Skip to main content

What was wrong with Rahul Gandhi's Chowkidar chor hai campaign?

Mani Shankar Aiyar, Rahul Gandhi
By Rajiv Shah
A few days back, I came across an interesting Facebook post by Vinod Chand, an FB friend. I always read his comments with great interest. This one was on Rahul Gandhi launching what he called “a broadside on Narendra Modi” during the initial phase of the campaign during the last Lok Sabha polls -- “Chowkidar chor hai.” However, during the later phase of the campaign the slogan appeared to have been dropped, not because it seemed derogatory, but perhaps because it was not having the “desired impact.”
Be that as it may, supporting Rahul’s “Chowkidar chor hai” campaign, Chand said, “His Congress colleagues watched from the sidelines, not many joining in, not many chipping in.” He added, “They thought, if this clicks, we will form a government, if it does not, then this fool will get all the blame. It did not click. And Rahul Gandhi realized that his 'friends' and 'colleagues' were just leeches, hangers on, those who wanted to benefit from the legacy of a Gandhi surname. So, he rightly called them out and quit.”
Chand asserted, these “leeches” became desperate, wanting the status quo (Rahul as Congress president) to be maintained, as “they wanted to keep hanging on.” He added, yet Rahul to quit, and rightly so. “Let the leeches realize that they can't be on the winning side if they don't step up to the plate and contribute. They will have to be vocal, actually maybe more vocal then their leader”, he commented.
On reading this FB post, I recalled a conversation I had on a wayside tea stall with Pravin Mishra, a bright young writer, artist and educator, whom I have known for about five or six years. What Mishra told me was news to me, though I was told later it was already in public domain: That it was he who gave the slogan “Chowkidar chor hai” to Rahul. Mishra said, it was a “great success” during the assembly polls in Madhya Pradesh, Rajasthan and Karnataka, held last year, bringing Congress to power. “I fail to understand why they dropped it after a while during the Lok Sabha polls”, Mishra wondered.
I replied, there was some truth in what he was saying. A Lokniti-CSDS opinion poll during the Lok Sabha elections suggested that the Congress slogan was pretty popular among the electorate, and it placed the party on a stronger position vis-a-vis BJP. But, the opinion poll showed, things changed after the Pulwama terror attack: The slogan wasn’t working. Worse, if the opinion poll is to be believed, about 9% Hindus shifted to BJP post-Pulwama attack on February 14, 2019.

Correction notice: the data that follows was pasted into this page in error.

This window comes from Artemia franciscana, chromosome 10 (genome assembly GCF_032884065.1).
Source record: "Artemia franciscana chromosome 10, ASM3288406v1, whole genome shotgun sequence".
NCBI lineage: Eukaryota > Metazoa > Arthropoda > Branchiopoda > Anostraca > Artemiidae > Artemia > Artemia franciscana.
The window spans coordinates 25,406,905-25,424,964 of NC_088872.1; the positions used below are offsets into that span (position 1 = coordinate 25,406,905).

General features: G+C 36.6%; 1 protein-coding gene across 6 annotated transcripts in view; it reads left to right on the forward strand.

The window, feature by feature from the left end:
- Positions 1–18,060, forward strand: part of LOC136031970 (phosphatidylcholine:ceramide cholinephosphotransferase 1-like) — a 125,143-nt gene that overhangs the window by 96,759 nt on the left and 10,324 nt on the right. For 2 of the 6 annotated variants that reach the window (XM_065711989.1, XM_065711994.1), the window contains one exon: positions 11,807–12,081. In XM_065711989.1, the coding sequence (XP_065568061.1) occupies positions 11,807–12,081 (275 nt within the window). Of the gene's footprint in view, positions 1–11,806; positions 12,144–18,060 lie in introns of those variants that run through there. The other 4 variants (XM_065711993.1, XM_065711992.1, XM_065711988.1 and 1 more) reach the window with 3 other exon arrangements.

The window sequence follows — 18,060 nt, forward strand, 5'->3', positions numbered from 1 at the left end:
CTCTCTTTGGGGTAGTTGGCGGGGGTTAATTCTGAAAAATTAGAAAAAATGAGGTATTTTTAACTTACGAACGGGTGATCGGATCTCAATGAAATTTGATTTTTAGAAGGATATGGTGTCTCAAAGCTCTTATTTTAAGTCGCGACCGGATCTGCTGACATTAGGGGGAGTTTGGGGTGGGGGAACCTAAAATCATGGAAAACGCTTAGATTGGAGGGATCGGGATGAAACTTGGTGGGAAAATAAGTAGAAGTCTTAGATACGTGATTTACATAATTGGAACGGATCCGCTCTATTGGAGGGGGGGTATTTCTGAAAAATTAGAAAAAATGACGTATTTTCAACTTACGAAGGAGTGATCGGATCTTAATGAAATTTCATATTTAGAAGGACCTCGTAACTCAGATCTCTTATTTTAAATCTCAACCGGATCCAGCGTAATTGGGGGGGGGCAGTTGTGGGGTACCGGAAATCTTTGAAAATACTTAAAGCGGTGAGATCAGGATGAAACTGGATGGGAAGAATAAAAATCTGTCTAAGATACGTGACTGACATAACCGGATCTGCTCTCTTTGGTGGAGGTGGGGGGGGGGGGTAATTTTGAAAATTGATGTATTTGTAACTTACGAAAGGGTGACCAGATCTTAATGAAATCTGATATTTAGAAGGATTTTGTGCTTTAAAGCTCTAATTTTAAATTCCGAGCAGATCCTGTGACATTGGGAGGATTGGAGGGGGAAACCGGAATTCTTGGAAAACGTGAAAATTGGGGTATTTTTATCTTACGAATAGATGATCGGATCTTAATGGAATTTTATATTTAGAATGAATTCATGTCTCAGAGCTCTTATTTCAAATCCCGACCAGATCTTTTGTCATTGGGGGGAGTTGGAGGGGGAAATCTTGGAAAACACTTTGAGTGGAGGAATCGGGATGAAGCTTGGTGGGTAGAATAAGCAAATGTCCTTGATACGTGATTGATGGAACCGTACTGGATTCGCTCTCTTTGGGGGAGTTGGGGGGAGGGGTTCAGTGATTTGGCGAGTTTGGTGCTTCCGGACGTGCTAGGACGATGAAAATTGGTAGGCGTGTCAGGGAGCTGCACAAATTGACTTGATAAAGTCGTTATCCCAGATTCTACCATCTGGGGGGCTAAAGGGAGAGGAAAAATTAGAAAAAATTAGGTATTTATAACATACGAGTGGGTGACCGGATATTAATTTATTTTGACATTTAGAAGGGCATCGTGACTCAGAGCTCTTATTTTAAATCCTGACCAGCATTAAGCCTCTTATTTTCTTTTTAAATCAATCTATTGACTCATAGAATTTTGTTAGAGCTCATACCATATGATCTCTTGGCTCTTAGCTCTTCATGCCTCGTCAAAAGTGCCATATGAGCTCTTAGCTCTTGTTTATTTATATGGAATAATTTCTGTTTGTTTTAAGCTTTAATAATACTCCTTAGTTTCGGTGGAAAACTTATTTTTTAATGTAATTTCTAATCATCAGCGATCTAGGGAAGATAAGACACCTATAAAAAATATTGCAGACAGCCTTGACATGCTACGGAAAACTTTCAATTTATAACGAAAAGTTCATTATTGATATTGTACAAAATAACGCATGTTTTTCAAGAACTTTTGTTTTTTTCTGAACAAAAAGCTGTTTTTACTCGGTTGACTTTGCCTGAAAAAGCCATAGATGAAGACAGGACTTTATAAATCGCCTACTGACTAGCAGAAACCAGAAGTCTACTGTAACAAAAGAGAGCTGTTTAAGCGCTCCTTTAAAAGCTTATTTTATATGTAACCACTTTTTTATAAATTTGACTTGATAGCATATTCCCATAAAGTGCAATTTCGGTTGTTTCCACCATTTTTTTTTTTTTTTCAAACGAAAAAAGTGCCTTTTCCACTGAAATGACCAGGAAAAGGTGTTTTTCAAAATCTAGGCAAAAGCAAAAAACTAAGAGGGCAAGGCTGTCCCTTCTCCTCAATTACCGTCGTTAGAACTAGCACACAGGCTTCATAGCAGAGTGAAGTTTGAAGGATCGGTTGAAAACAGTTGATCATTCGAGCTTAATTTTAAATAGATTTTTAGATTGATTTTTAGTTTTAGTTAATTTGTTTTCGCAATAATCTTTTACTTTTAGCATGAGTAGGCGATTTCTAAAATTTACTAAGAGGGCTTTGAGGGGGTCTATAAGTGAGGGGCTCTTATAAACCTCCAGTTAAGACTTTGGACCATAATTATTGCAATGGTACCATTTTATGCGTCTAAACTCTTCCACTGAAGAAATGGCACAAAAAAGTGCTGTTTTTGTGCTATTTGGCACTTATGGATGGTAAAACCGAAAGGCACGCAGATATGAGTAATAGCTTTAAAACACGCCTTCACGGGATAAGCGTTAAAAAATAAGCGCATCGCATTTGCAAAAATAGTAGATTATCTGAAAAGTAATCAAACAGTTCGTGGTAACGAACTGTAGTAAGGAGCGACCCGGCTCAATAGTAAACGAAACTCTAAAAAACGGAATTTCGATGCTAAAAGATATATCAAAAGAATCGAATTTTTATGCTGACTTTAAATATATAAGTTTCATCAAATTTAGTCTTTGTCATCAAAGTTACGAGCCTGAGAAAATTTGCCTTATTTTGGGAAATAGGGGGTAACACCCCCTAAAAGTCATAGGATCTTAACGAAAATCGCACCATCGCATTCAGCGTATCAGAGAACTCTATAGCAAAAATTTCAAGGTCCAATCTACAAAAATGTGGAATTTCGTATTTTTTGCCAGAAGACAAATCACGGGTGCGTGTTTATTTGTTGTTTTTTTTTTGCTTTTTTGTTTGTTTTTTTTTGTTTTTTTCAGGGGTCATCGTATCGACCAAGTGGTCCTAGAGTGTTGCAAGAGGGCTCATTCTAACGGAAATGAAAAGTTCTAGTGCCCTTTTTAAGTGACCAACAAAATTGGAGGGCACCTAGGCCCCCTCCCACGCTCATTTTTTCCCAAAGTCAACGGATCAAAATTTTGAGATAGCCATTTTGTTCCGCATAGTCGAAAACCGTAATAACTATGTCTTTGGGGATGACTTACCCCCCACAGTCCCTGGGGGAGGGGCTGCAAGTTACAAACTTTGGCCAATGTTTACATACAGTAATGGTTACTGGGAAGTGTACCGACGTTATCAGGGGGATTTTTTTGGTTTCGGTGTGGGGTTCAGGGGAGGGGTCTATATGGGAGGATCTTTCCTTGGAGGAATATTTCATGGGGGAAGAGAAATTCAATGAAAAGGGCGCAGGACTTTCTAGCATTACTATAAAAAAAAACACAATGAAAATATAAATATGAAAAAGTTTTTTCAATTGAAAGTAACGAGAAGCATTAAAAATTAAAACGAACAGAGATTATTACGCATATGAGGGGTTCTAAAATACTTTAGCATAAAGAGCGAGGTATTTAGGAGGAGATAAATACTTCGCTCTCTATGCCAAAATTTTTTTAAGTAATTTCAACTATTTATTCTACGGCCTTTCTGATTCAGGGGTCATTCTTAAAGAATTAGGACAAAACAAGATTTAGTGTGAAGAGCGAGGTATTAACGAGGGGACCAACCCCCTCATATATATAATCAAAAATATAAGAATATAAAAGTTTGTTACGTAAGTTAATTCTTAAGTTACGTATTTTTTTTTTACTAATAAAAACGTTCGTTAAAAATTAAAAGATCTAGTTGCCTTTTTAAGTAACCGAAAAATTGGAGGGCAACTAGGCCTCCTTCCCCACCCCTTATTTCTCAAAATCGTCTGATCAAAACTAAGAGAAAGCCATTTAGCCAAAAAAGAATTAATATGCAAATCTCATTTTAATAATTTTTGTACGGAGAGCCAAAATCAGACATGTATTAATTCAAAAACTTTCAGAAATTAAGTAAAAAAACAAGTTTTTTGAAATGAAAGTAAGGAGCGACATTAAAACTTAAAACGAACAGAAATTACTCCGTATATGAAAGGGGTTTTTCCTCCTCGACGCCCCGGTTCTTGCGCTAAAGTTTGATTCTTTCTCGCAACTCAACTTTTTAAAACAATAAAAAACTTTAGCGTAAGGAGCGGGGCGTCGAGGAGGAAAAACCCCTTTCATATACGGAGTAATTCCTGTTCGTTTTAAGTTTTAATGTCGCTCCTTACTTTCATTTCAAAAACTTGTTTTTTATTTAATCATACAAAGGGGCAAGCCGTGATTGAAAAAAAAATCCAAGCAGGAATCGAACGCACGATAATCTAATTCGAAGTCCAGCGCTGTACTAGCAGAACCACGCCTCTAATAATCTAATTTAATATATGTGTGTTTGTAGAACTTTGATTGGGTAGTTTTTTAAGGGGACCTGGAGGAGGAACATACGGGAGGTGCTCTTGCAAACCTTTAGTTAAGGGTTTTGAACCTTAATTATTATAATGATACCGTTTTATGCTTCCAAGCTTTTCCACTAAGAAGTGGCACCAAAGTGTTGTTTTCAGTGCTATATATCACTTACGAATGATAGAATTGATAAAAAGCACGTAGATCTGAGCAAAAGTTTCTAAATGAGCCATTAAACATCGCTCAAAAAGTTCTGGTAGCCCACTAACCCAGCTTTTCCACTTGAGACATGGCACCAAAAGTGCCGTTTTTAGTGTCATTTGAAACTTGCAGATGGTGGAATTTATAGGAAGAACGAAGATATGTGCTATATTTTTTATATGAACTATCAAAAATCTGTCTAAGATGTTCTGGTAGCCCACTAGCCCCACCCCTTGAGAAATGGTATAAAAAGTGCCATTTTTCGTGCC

Pravin Mishra
So, was “Chowkidar chor hai” -- the guard is the thief – a good slogan? Maybe it went well with the allegations of corruption in the Rafale deal, in which India is to be supplied modern fighter planes. Wasn’t Modi an “architect” of the revised Rafale deal, originally planned by the pre-2014 Congress rulers at a much lower price? There was, one might say, nothing wrong in calling Modi a thief. His regime had allowed several of the top bank defaulters to run away from the country – from Vijay Malya to Neerav Modi. Wasn’t Modi in know of how all this happened?
But on a second thought, I wonder, wasn’t Rahul contradicting his own approach, of trying to show himself as a person showing unprecedented humility during the Gujarat assembly elections of December 2017? At that time, if I remember correctly, he had advised Congress leaders not to show disrespect to the Prime Minister of India but fight on the basis of ideology. He said, Modi was India’s Prime Minister, and he had to be respected as such; only his politics should be criticized. When the inevitable Mani Shankar Aiyar bad-mouthed Modi during the Gujarat polls, Rahul publicly castigated him.
The results of the Gujarat polls showed, under Rahul’s leadership, the saffron bastion losing huge grounds to the Congress, and I think, a major reason for this was Rahul showing outstanding humility, something that impressed the saffronised Hindu middle classes of Ahmedabad, among whom I live, as well. In fact, in the run up to the Gujarat polls, during several interactions, Rahul insisted, he wanted to fight Modi with his policy of love as he was against Modi’s ideology, which promoted hate. But he was not against Modi the person.
After all, this is the path that Mahatma Gandhi had shown, he said. I wondered as to how could so much sense started coming into a person who was till yesterday made joke of as a pappu. I tried to argue with myself: Perhaps he has been trained that way. He has some good advisor, but don’t know who. For, there was little to show he would learn this the way Mahatma did: By directly interacting with the most vulnerable sections of society and taking up their cause.
During the 2019 Lok Sabha elections, Modi, and especially his right-hand Amit Shah, are known to have used what to many seemed were highly derogatory words on Rahul and all that he stood for, including the legacy of which he is the part. Nothing new: Modi had called Sonia Gandhi a Jersey cow way back in December 2002 Gujarat elections, and said. Modi even justified BJP fielding a terror accused, who praised Godse, the man who murdered the Mahatma.
Given this framework, wasn't Rahul, through his “Chowkidar chor hai” campaign, somewhat imitating Modi-Shah's "derogatory" remarks on Congress and its legacy? Didn't that promote politics of hate, instead of what he had earlier sought: fight hate with love? 

Comments

Pravin Mishra said…
Nice 👍